B.K. Mukherjea, J.
1. This rule arises out of an application made by the opposite parties for pre-emption under Section 26F, Bengal Tenancy Act. The petitioner before us is the purchaser of a portion of an occupancy holding and his purchase is dated 14-6-1942. The opposite parties presented an application for pre-emption on 16-21944, alleging that they were co-sharer tenants and hence entitled to preempt, nder the provisions of that section. The whole controversy centres round the point as to whether the opposite parties are really co-sharer tenants and hence are entitled to claim pre-emption under Section 26F, Bengal Tenancy Act. The trial Court answered this question in the negative and the appellate Court has decided in favour of the opposite parties and it is against this order that the present rule has been obtained.
2. Now, the opposite parties claim to be co-sharers in the tenancy on the basis of a purchase of a portion of the occupancy holding made by them on 80-3-1922, that is to say, before the passing of the Bengal Tenancy Amendment Act of the year 1928. We have no hesitation in holding that an unrecognised purchaser of a share of an occupancy holding before the Bengal Tenancy Amendment Act of 1928, is not a tenant and accordingly has no locus standi to maintain an application for preemption under Section 26F, Bengal Tenancy Act. This view has been taken by Edgley J. in Abdul Majid v. Altab Ali 27 A.I.R. 1940 Cal. 348 and we are in entire agreement with the reasons given by the learned Judge in support of his decision. An unrecognised transferee of a portion of a non-occupancy holding is indeed entitled to remain in possession of the land and cannot be ejected by the landlord so long as the original tenant does not abandon the land but the title which he enjoys is a mere possessory title and his protection from eviction is based not upon the ground that he becomes a tenant with regard to the portion purchased by him but because the landlord is not entitled to re-enter unless there is an abandonment of the whole holding. Of course, the transferee becomes a tenant as soon as he is recognised by the landlord, but the question is if he is recognised not by the entire body of landlords but only by some of them, would he acquire the status of a tenant within the meaning of the definition given in the Bengal Tenancy Act? Henderson J., has answered this question in the affirmative in Altab Ali v. Abdul Majid : AIR1941Cal716 which was a sequel to the case decided by Edgley J. referred to above. The view taken by the learned Judge does not seem to us to be right. Under Section 3(17), Bengal Tenancy Act, a 'tenant' means a person who holds a land under another person and is liable to pay rent for that land to that person. The definition shows that in order to be a tenant the man must hold land either under one person or under a group of persons and his liability to pay rent must be in relation to that person or the group of persons. The position cannot be maintained that he is a trespasser with regard to some of the landlords and a tenant with regard to the rest. Of course, if there is a splitting up of the holding, an independent tenancy may come into existence but so long as the holding remains one integral whole, it cannot be argued that he occupies the position of a tenant with regard to some of the landlords and not with regard to the rest. In the case before us, the trial Court held upon the evidence that there is no recognition by the landlord meaning thereby the entire body of landlords. The lower appellate Court has not come to any definite finding on this point. It has simply remarked that the question of recognition does not at all asise having regard to the decision of Henderson J. reported in Amjad Talukdar v. Rohini Kanta Bhattacharjee : AIR1942Cal68 . We are unable to see how that decision is of any assistance to the opposite parties in the present case and as a matter of fact it has been conceded by the learned advocate for the opposite parties that the learned lower appellate Court has really misconceived the point.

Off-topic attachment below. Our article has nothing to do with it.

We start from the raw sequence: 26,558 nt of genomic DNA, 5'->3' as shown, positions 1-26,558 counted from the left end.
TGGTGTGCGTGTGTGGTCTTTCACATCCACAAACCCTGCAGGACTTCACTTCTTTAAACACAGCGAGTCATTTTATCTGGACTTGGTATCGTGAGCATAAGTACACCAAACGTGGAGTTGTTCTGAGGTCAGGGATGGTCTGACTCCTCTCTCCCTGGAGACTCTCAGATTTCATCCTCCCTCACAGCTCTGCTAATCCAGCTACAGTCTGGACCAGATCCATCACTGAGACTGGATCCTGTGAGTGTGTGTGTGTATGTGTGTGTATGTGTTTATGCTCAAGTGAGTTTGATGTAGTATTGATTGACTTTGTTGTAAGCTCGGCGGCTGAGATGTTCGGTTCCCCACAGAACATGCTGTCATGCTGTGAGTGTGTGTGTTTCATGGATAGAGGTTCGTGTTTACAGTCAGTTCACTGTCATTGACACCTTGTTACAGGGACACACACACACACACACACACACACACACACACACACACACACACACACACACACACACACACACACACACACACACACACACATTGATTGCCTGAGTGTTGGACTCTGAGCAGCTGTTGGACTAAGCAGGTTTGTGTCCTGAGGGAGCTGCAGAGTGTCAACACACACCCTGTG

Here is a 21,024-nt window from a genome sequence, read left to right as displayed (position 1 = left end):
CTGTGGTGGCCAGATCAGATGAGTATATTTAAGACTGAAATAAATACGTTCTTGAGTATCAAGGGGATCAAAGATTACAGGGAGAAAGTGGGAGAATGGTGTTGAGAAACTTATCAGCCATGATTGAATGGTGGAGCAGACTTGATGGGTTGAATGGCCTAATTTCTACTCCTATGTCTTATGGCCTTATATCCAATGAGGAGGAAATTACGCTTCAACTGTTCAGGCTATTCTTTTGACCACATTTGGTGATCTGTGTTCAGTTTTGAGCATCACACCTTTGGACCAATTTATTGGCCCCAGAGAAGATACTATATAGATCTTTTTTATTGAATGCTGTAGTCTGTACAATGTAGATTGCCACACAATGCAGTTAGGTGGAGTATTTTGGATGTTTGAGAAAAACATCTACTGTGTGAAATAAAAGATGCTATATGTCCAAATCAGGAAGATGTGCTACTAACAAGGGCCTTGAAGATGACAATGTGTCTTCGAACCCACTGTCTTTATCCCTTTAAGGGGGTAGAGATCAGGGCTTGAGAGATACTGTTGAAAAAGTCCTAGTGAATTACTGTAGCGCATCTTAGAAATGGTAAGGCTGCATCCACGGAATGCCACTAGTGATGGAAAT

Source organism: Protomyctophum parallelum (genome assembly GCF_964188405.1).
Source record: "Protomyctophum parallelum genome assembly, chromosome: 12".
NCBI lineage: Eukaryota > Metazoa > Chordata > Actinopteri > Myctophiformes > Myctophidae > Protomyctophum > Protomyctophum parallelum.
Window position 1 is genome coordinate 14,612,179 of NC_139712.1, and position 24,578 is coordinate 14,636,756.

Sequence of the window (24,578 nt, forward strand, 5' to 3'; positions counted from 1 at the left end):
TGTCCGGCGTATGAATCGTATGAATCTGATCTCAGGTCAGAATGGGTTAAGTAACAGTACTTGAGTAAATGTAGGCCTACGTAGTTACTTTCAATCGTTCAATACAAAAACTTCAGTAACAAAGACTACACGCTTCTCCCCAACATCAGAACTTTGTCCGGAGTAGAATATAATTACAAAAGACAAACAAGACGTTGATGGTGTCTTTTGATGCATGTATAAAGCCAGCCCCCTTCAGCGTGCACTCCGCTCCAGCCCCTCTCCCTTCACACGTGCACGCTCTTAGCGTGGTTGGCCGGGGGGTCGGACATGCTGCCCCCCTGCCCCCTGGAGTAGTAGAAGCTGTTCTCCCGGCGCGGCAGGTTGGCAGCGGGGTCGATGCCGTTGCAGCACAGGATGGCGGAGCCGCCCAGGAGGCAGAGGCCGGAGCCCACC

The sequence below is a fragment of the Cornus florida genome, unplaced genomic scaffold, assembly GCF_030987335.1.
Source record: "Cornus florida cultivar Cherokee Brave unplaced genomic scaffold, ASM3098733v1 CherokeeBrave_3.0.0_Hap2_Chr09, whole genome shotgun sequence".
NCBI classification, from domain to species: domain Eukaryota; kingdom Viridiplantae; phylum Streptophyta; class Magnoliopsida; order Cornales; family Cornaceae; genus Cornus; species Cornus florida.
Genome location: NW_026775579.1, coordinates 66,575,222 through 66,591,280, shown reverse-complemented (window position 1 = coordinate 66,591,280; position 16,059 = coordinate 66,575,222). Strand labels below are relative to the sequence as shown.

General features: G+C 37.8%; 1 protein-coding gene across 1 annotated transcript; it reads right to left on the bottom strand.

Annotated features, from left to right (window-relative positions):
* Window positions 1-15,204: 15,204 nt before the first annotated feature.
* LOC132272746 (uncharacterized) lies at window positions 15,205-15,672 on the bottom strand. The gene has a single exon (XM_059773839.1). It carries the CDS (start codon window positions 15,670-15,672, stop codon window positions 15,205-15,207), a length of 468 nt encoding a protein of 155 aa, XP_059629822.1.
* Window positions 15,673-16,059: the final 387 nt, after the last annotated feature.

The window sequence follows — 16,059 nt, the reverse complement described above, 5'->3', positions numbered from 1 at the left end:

3. The result, therefore, is that we make the rule absolute, set aside the judgment of the lower appellate Court and send the case back in order that the learned Subordinate Judge might decide on evidence the question as to whether or not there has been a recognition of the purchase by the opposite parties Nos. 1 to 5 by the entire body of landlords either by reason of the rent suit which was filed by the opposite parties or because of other facts and circumstances transpiring in evidence in this case.
4. The case is accordingly remanded for rehearing in the light of the observations made above. If the lower appellate Court finds that there has been a recognition by the entire body of landlords the claim for pre-emption will be allowed, otherwise it will be dismissed. If necessary the lower appellate Court will be entitled to allow the parties to adduce fresh evidence. We, make no order as to costs.
Amiruddin Ahmad, J.